Rusty Russell's Coding Blog | Stealing From Smart People



Speeding CCAN Testing (By Not Optimizing)

So, ccanlint has accreted into a vital tool for me when writing standalone bits of code; it does various sanity checks (licensing, documentation, dependencies) and then runs the tests, offers to run the first failure under gdb, etc.   With the TDB2 work, I just folded in the whole TDB1 code and hence its testsuite, which made it blow out from 46 to 71 tests.  At this point, ccanlint takes over ten minutes!

This is for two reasons: firstly because ccanlint runs everything serially, and secondly because ccanlint runs each test four times: once to see if it passes, once to get coverage, once under valgrind, and once with all the platform features it tests turned off (eg. HAVE_MMAP).  I balked at running the reduced-feature variant under valgrind, though ideally I’d do that too.

Before going parallel, I thought I should cut down the compile/run cycles.  A bit of measurement gives some interesting results (on the initial TDB2 with 46 tests):

  1. Compiling the tests takes 24 seconds.
  2. Running the tests takes 12 seconds.
  3. Compiling the tests with coverage support takes 32 seconds.
  4. Running the tests with coverage support takes 32 seconds.
  5. Running the tests under valgrind takes 204 seconds (17x slowdown)
  6. Running the tests with coverage under valgrind takes 326 seconds.

It’s no surprise that valgrind is the slowest step, but I was surprised that compiling is slower than running the tests.  This is because CCAN “run” tests actually #include the entire module source so they can do invasive testing.

So the simple approach of compiling up once, with -fprofile-arcs -ftest-coverage, and running that under valgrind to get everything in one go is much slower (from 325 up to 407 seconds!).  The only win is to skip running the tests without valgrind, shaving 11 seconds off (about 2%).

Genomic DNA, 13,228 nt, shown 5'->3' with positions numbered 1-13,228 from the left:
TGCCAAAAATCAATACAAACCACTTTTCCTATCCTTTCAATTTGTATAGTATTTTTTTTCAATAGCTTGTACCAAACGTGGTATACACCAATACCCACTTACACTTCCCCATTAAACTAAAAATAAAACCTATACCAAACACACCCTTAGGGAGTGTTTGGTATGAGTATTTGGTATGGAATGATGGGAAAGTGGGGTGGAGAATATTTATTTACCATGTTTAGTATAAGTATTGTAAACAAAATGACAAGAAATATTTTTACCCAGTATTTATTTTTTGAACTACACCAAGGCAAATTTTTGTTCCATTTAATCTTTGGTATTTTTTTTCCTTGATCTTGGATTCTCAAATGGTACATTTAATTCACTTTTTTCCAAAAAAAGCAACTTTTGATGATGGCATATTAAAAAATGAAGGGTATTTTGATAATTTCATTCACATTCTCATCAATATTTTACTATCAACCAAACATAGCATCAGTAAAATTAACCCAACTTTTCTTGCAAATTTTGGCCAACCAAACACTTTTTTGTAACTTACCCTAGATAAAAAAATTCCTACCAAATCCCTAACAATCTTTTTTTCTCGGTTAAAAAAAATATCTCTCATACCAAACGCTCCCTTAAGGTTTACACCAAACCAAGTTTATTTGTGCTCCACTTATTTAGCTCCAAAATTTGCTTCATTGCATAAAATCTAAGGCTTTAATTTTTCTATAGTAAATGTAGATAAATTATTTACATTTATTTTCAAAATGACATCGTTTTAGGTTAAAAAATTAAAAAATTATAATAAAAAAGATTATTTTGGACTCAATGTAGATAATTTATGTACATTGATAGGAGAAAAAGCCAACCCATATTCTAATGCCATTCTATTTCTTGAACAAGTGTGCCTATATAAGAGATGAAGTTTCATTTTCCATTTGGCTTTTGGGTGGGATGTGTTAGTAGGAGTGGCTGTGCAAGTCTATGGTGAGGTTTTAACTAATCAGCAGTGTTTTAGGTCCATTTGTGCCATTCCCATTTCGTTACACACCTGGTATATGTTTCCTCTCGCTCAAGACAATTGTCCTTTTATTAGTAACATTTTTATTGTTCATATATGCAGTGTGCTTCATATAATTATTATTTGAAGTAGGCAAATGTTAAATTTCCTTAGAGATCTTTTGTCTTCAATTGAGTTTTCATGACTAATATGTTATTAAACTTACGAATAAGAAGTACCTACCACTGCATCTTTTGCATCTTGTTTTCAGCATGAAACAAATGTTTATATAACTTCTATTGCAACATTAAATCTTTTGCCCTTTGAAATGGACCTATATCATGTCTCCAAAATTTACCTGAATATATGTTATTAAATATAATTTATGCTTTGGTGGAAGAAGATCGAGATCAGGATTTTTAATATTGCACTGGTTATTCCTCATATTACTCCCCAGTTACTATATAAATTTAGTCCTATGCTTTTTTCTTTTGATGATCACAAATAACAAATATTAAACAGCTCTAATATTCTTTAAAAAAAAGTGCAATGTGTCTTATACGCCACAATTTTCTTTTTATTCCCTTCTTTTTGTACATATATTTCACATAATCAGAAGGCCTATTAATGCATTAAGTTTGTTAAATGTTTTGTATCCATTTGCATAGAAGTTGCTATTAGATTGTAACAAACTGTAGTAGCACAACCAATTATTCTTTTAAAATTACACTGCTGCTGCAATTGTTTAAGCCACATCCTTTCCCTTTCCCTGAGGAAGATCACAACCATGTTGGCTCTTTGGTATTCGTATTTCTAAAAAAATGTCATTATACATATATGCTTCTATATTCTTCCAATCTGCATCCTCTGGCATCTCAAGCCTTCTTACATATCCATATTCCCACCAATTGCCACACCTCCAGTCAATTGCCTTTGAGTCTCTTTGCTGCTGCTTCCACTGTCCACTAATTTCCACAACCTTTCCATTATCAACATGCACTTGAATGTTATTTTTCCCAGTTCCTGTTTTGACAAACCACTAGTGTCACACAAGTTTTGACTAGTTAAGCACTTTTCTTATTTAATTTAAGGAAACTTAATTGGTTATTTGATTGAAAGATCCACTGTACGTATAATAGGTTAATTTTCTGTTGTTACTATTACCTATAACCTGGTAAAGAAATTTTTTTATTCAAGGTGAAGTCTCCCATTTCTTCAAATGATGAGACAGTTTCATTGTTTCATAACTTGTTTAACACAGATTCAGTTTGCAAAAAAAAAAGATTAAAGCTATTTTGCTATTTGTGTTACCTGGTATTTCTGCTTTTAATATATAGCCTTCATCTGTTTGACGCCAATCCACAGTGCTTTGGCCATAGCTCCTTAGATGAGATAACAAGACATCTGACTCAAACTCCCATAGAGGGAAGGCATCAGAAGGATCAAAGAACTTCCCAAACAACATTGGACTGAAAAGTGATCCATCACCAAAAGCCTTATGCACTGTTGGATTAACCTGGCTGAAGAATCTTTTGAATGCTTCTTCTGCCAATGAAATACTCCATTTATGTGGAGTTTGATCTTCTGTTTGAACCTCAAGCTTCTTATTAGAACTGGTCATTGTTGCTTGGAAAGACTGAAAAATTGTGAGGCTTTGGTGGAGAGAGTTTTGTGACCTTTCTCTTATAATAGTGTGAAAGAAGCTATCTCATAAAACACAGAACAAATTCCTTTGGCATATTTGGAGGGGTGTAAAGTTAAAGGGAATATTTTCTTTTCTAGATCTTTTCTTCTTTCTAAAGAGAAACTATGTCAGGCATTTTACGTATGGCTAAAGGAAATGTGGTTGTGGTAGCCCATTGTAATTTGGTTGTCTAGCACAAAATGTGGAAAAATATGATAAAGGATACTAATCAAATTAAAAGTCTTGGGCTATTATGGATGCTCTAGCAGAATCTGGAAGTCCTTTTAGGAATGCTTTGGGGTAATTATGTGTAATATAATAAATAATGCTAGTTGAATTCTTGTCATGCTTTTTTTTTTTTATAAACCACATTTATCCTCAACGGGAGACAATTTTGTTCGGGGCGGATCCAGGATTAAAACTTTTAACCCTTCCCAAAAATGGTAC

One easy thing to do would be to compile with optimization to speed the tests up. Valgrind documentation (and my testing) confirms that using “-O” doesn’t effect the results on any CCAN module, so that should make it run faster, for very little effort.  When I actually measured, total test time increases from 407 seconds to 495, because compiling with optimization is so slow.  Here are the numbers:

  1. Compiling the tests with optimization (-O/-O2/-O3) takes 54/77/130 seconds.
  2. Running the tests with optimization takes 11/11/11 seconds.
  3. Running the tests under valgrind with optimization takes 201/208/208 seconds

So no joy there. Time to go and fix up my tests to run faster, and make ccanlint run (and compile!) them in parallel…

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4 Comments for Speeding CCAN Testing (By Not Optimizing)

Roger | August 25, 2011 at 7:04 pm

I use -Os for valgrind testing (optimize for size). The less code it has to emulate the better.

Brad Hards | August 26, 2011 at 11:01 am

Parallel testing will (obviously) help, but perhaps you can drop valgrind with coverage. Just run the coverage tests without valgrind. The coverage options are distorting the code so it isn’t fully representative of real runtime behaviour.

You wouldn’t want to lose the full capability, but perhaps it isn’t necessary to do it with every run.

Or perhaps you can optimise this a bit more selectively (e.g. what tests are costing you the most time, and what are the risks with those tests)?

Author comment by rusty | August 27, 2011 at 11:14 am

Yes, I now run valgrind on the non-cov versions, and recompile for coverage; doing it all-in-one was just a (failed) experiment.

ccanlint has various options to avoid steps, but it’s nice to just say “ccanlint -v” and have it Do Everything. Only faster :)

Author comment by rusty | August 29, 2011 at 11:12 am

Interesting idea re: -Os, but doesn’t help here: compilation took 78 seconds, and valgrind took 204 seconds.

Mind you, most of our valgrind time is from all the forking we do; that hurts.

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